$(I-\frac{\Lambda}{2}) \boldsymbol z^{n+1} = (I+\frac{\Lambda}{2})\boldsymbol z^n \Rightarrow \boldsymbol z^{n}_k = \left(\frac{1+m_k/2}{1-m_k/2}\right)^n z^0_k.$

Since $$m_k < 0\; \forall k$$, all the coordinates $$z_k$$ remain again bounded and the algorithm is unconditionally stable.

In the case of periodic boundary conditions, we may again study the stability of the method by decomposing the temperature field in Fourier modes. According to eq. (49) we get:

$\begin{split} \frac{\hat T^{n+1}(k_m)-\hat T^{n}(k_m)}{\Delta t}= \frac{\alpha}{2\Delta x^2}((&2\cos(k_m\Delta x)-2)\hat T^{n+1}(k_m) \\ &+(2\cos(k_m\Delta x)-2)\hat T^{n}(k_m))\end{split}$

or equivalently

$\hat T^{n+1}(k_m) = \frac{1-\frac{\alpha \Delta t}{\Delta x^2}(1-\cos(k_m\Delta x))}{1+\frac{\alpha \Delta t}{\Delta x^2}(1-\cos(k_m\Delta x))}\hat T^{n}(k_m).$

As the denominator is always larger than the numerator, all the Fourier modes remain bounded and we conclude again the algorithm is unconditionally stable.

Let’s use these implicit methods and compare them with the forward Euler method that we used in the previous notebook.

## 12.4. Numerical solution#

To test the above numerical methods we use the same example as in the previous notebook. The source term in eq. (47) is $$\sigma = 2\sin(\pi x)$$ and the initial condition is $$T_0(x) = \sin(2\pi x)$$. To make the algorithms work a bit more, we increase the diffusivity parameter to $$\alpha=0.1$$. The exact solution of the equation is,

$T(x,t)=e^{-4\pi^2\alpha t}\sin(2\pi x) + \frac{2}{\pi^2\alpha}(1-e^{-\alpha\pi^2 t})\sin(\pi x).$

To get started we import some helper functions. The corresponding modules are part of the course’s module directory and its path has to be added to the Python search path. The only exception is the pde_module that is located in the current notebook’s directory, as it is not useful for other notebooks.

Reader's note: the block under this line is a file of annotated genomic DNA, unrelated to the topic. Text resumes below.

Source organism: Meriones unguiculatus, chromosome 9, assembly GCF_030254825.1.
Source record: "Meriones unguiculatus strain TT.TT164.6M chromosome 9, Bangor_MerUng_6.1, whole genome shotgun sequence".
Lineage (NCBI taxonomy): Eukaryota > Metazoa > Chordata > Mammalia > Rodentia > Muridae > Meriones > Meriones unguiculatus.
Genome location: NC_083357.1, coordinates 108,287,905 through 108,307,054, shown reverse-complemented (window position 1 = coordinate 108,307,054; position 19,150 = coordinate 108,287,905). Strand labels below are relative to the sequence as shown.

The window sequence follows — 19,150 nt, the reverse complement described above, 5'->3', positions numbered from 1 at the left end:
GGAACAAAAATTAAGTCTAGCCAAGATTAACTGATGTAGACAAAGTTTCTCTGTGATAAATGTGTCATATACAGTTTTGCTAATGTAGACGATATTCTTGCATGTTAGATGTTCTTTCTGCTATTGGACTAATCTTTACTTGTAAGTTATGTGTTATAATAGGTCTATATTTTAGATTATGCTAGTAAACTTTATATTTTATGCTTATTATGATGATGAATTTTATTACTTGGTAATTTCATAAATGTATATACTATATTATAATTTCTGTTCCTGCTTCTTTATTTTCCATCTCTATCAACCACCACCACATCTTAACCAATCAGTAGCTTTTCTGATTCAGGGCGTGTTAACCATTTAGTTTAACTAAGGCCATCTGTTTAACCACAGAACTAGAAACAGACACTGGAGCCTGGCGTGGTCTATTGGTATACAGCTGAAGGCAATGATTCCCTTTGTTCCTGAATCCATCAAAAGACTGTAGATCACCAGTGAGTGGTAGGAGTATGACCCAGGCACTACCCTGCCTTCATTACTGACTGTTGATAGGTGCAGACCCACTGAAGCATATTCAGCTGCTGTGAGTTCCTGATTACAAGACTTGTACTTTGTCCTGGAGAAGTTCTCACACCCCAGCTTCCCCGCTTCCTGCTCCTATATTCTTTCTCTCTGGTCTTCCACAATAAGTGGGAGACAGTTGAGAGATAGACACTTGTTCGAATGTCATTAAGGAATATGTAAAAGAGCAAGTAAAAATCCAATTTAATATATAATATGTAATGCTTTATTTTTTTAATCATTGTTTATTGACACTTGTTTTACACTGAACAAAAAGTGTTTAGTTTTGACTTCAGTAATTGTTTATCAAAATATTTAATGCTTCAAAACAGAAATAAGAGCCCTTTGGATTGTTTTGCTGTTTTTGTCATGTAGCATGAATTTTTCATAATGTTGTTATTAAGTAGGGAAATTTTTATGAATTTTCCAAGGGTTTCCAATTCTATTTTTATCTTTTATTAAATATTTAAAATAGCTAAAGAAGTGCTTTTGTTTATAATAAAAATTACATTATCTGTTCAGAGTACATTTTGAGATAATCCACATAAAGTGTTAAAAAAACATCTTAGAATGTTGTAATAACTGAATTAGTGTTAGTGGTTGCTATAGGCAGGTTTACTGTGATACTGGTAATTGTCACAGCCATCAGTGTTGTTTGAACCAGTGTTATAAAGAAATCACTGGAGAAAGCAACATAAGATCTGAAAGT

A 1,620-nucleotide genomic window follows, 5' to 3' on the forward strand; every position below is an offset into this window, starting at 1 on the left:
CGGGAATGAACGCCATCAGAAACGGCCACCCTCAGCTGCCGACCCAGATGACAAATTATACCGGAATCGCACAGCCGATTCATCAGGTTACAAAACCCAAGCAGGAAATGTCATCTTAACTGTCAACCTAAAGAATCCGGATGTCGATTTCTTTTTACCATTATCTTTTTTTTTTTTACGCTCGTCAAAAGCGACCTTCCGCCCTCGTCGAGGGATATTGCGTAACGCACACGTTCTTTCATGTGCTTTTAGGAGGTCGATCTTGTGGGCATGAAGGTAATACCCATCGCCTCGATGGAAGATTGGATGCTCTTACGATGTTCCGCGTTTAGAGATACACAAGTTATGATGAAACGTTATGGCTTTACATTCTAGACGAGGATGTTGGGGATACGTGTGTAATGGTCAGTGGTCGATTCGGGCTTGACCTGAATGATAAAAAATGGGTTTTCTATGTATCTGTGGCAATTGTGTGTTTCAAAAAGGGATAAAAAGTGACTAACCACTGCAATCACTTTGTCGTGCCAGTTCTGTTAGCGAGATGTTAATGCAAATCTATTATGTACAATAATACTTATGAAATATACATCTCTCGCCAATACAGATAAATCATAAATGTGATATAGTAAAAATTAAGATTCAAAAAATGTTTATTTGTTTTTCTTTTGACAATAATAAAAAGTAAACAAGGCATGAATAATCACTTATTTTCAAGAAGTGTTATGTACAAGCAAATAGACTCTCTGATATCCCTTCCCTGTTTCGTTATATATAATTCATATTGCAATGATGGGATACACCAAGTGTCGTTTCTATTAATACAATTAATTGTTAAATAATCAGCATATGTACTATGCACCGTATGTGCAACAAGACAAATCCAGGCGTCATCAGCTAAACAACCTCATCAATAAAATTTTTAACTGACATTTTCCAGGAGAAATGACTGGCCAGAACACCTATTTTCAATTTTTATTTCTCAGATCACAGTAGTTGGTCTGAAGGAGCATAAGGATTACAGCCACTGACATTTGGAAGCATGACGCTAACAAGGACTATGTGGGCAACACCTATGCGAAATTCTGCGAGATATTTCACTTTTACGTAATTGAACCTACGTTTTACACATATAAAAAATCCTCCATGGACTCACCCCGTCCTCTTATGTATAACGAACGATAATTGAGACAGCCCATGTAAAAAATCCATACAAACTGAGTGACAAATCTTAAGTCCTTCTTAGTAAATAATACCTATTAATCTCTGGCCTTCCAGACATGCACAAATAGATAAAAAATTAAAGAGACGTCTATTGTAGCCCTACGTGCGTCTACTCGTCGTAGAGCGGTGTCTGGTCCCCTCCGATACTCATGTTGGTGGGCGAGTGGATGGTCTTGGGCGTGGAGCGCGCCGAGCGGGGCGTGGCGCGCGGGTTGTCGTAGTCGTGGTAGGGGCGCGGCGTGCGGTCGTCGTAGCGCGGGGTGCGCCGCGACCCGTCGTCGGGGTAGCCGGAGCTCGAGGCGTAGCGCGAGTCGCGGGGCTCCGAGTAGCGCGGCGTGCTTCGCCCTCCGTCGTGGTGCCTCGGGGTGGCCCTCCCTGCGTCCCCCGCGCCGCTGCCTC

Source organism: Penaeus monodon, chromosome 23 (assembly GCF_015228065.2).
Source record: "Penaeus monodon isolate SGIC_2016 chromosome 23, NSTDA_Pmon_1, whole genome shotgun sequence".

import sys
sys.path.insert(0, '../modules')

# Euler step functions
from steppers import euler_step

# Function to compute an error in L2 norm
from norms import l2_diff

# Function to compute d^2 / dx^2 with second-order
# accurate centered scheme
from matrices import d2_mat_dirichlet

# Function for the RHS of the heat equation and
# exact solution of our example problem
from pde_module import rhs_heat_centered, exact_solution


Physical and grid parameters to achieve a precision smaller than $$10^{-6}$$ in L2-norm:

# Physical parameters
alpha = 0.1                    # Heat transfer coefficient
lx = 1.                        # Size of computational domain
ti = 0.0                       # Initial time
tf = 5.0                       # Final time

# Grid parameters
nx = 513                       # number of grid points
dx = lx / (nx-1)               # grid spacing
x = np.linspace(0., lx, nx)    # coordinates of grid points


To evaluate how much faster we can get our solution with the implicit scheme, we will time our algorithms. The first one we consider is the forward Euler scheme using the Euler step function. We know that in that case, we have to use a Fourier number $$F<0.5$$ (see the notebook 04_03_Diffusion_Explicit).

Forward Euler method in component form:

# Time parameters
fourier = 0.49                      # Fourier number
dt = fourier*dx**2/alpha            # time step
nt = int((tf-ti) / dt)              # number of time steps

# Solution parameters
T0 = np.sin(2*np.pi*x)              # initial condition
source = 2*np.sin(np.pi*x)          # heat source term
sol = exact_solution(x, tf, alpha)  # Exact solution

T = np.empty((nt+1, nx)) # Allocate storage for the solution
T = T0.copy()         # Set the initial condition

%%timeit
for i in range(nt):
T[i+1] = euler_step(T[i], rhs_heat_centered, dt, dx, alpha, source)

1.36 s ± 34.7 ms per loop (mean ± std. dev. of 7 runs, 1 loop each)

diff_exact = l2_diff(T[-1], sol)
print(f'The L2-error made in the computed solution is {diff_exact}')
print(f'Time integration required {nt} steps')

The L2-error made in the computed solution is 2.0316335156881127e-07
Time integration required 267493 steps


Using $$nx=513$$, the accuracy is below our set target but it requires $$267493$$ time steps.

Forward Euler method in matrix form

For the implicit methods, we need to perform matrix multiplications to time advance the solution. As an extra test, we also evaluate the efficiency of the forward Euler scheme in matrix form to assess the time penalty required by the matrix multiplications.

In this case, the time stepping is performed with: